Fairmont staff earns praise for suicide response

Teachers are always looking for ways to give students “real world” experiences to enhance learning. But when sophomore Megan Fickert took her own life on Wednesday, Oct. 13, 2010, Fairmont’s staff had to figure out how to help students deal with a tragic reality that’s difficult for people of any age to handle.

In a school of more than 2,400 teens, things could have spun out of control, but that didn’t happen at Fairmont. Although the suicide of a student is always difficult, Fairmont’s administration earned praise from Dayton Daily News columnist Mary McCarty for how it handled such a challenging situation and helped students deal with their grief and confusion.

On the night of Megan’s death, Fairmont Principal Dan VonHandorf immediately sent an “all call” recording to every teacher to inform them of the incident and ask them to attend a meeting before school the next morning. At 7:30 a.m. Thursday, VonHandorf, the four unit principals and the Fairmont counseling staff helped to prepare teachers for the task of telling students what happened. VonHandorf said he wanted to avoid announcing such news over the public-address system. Instead, he asked advisory teachers to explain the situation to their students.

Fairmont staff members were on the lookout that Thursday, and any student who appeared to be struggling was encouraged to seek counseling. In addition to the Fairmont counseling staff, the school brought in counselors from South Community Behavioral Healthcare and Cea Elliott, a trained grief counselor and wife of Guidance Department Chair David Elliott. VonHandorf said about 140 students took advantage of the counseling opportunity that day.

Because school wasn’t in session on the following Friday, David Elliott volunteered to come in on his day off and open the Fairmont library so students could come in to talk to counselors or just hang out in the library if they didn’t want to be alone.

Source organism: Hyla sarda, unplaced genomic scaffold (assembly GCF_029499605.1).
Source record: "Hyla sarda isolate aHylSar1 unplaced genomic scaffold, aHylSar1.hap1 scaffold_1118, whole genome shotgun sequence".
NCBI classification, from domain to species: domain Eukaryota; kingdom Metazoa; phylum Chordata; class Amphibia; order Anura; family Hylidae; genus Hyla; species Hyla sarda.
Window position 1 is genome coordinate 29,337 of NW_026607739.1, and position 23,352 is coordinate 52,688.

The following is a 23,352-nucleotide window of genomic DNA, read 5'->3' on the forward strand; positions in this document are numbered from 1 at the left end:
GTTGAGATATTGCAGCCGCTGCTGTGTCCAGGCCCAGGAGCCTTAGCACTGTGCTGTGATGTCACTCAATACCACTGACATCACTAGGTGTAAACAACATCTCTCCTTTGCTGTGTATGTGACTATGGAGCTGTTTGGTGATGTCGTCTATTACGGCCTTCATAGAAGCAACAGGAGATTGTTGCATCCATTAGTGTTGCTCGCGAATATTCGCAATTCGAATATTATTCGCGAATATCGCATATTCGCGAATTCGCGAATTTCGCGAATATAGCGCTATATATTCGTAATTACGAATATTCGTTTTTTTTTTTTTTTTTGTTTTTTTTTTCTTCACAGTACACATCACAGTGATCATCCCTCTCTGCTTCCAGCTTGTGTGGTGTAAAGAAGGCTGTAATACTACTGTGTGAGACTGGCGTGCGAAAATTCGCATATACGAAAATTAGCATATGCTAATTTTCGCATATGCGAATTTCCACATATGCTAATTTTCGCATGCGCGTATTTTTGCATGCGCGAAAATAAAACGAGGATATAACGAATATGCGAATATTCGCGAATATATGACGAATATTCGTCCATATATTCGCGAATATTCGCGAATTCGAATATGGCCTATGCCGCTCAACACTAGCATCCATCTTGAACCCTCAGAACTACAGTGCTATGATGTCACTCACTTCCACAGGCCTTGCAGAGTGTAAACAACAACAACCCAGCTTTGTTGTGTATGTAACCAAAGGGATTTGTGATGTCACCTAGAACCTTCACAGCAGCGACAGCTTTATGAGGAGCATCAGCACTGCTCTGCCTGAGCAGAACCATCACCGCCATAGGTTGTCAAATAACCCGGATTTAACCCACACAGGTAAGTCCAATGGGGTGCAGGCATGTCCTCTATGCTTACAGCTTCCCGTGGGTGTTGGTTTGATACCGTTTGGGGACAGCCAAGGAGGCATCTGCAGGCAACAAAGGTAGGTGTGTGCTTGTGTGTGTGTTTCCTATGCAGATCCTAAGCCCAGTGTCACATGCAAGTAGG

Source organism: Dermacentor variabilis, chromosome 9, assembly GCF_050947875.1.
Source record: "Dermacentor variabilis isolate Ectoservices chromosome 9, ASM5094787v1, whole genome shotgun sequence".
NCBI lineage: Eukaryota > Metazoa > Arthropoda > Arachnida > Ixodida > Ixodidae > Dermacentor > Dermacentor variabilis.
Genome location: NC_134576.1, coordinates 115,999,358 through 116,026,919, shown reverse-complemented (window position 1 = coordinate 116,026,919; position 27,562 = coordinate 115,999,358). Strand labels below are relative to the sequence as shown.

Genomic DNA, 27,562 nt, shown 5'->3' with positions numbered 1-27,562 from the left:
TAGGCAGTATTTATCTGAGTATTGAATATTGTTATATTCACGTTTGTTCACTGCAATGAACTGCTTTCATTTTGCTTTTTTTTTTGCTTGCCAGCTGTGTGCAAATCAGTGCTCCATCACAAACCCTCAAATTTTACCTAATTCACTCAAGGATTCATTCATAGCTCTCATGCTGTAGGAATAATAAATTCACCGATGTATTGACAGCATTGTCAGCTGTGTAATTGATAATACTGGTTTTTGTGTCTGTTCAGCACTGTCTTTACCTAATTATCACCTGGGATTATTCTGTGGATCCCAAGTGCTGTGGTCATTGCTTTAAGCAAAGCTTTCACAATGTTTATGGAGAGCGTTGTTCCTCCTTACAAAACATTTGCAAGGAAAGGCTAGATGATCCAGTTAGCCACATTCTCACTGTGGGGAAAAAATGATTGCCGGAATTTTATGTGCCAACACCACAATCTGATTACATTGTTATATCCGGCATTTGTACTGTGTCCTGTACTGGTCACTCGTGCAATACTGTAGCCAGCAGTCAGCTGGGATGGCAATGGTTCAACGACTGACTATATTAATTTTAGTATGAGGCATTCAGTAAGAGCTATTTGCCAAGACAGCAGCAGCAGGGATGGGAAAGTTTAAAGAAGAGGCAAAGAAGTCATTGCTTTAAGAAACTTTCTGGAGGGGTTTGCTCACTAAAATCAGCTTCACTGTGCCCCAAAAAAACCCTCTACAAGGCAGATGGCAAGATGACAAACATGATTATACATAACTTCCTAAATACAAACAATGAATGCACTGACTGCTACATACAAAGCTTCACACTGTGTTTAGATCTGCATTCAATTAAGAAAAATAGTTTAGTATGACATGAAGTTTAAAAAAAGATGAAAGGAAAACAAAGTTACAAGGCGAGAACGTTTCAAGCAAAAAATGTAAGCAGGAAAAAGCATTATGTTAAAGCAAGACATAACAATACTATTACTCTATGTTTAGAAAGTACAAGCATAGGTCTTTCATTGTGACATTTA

VonHandorf, in only his second year as Fairmont’s principal, credits his “great staff” for helping him guide Fairmont through some somber days. “In a time like that, you have to lean on those people for their wisdom and knowledge, and I was able to do that,” he said.

Students also took the initiative to find ways to cope and to comfort Megan’s family. In each of her classes on that Thursday, students wrote messages to Megan and her family on paper sitting on her desk to help alleviate the pain of seeing an empty desk. “Her family really liked that idea,” said VonHandorf.

Some of Megan’s friends also held a candlelight vigil for her at Fairmont’s Spirit Bell a week after her death. They told funny stories so people could hear positive things about Megan’s life. About 120 students came to show their support, and her family and friends spoke at the event. “I think the clear message from her family was that there are hundreds of students who care about each and every one of our students here,” VonHandorf said. “We need to be a little more supportive of each other, and make sure people know it.”

What a school can learn from a suicide

Even with a traumatic event like a suicide, many Fairmont students and faculty members believe that something important has come out of it. Fairmont peer mediator Amy Hartmann sees this as an eye-opening experience. “A suicide gives a school a lot more attention and creates a lot more drama,” she said. “But it’s also a good lesson for people to learn that it does happen in real life.”

Fairmont Guidance Counselor Larry Lamb said he thinks Fairmont students may now be more likely to notice unusual behavior. “It’s hard to say that anything positive comes out of a suicide. But if anything does, it’s that we’re all a little more sensitive to the warning signs, a little more aware of what kids are going through and a little more likely to act when we see something that doesn’t look right. Kids are going to be more vigilant.”

Another Fairmont counselor, Lois Isaacs, also sees the importance of lessons learned from suicide. “If there is any good that can come of suicide, it’s that we examine our support system and what we’re doing and become very sensitive to people’s needs,” she said. “We reach out to each other. It makes you do that because it’s so tragic. It shakes you up.”

After Megan’s death, the Fairmont staff took the steps they believed were necessary to cope and return the school to a healthy state. “You can never handle a situation like that well,” said VonHandorf. “But I think we handled it about as well as you could hope to.”